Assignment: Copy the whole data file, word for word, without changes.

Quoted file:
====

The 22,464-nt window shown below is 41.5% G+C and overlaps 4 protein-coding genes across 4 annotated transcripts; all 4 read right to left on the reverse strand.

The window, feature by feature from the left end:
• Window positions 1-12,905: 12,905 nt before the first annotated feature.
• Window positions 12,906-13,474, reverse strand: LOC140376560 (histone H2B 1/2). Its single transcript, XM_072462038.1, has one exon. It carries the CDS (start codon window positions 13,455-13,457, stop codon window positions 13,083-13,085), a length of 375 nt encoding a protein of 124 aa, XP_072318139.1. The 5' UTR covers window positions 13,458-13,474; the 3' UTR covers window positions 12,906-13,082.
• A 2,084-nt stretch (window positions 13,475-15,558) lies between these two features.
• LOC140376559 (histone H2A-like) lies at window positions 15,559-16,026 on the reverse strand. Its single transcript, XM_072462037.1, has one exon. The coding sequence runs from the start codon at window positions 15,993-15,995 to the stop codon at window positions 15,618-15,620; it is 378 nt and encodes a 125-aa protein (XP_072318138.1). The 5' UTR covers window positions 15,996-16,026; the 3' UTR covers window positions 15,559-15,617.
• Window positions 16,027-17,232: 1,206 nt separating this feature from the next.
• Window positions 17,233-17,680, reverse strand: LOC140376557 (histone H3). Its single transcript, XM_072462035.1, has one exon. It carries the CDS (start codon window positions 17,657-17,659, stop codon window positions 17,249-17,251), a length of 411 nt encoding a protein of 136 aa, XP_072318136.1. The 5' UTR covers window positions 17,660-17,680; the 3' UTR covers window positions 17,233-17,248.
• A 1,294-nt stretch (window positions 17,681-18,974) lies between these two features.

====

The 22,464-nt window shown below is 41.5% G+C and overlaps 4 protein-coding genes across 4 annotated transcripts; all 4 read right to left on the reverse strand.

The window, feature by feature from the left end:
• Window positions 1-12,905: 12,905 nt before the first annotated feature.
• Window positions 12,906-13,474, reverse strand: LOC140376560 (histone H2B 1/2). Its single transcript, XM_072462038.1, has one exon. It carries the CDS (start codon window positions 13,455-13,457, stop codon window positions 13,083-13,085), a length of 375 nt encoding a protein of 124 aa, XP_072318139.1. The 5' UTR covers window positions 13,458-13,474; the 3' UTR covers window positions 12,906-13,082.
• A 2,084-nt stretch (window positions 13,475-15,558) lies between these two features.
• LOC140376559 (histone H2A-like) lies at window positions 15,559-16,026 on the reverse strand. Its single transcript, XM_072462037.1, has one exon. The coding sequence runs from the start codon at window positions 15,993-15,995 to the stop codon at window positions 15,618-15,620; it is 378 nt and encodes a 125-aa protein (XP_072318138.1). The 5' UTR covers window positions 15,996-16,026; the 3' UTR covers window positions 15,559-15,617.
• Window positions 16,027-17,232: 1,206 nt separating this feature from the next.
• Window positions 17,233-17,680, reverse strand: LOC140376557 (histone H3). Its single transcript, XM_072462035.1, has one exon. It carries the CDS (start codon window positions 17,657-17,659, stop codon window positions 17,249-17,251), a length of 411 nt encoding a protein of 136 aa, XP_072318136.1. The 5' UTR covers window positions 17,660-17,680; the 3' UTR covers window positions 17,233-17,248.
• A 1,294-nt stretch (window positions 17,681-18,974) lies between these two features.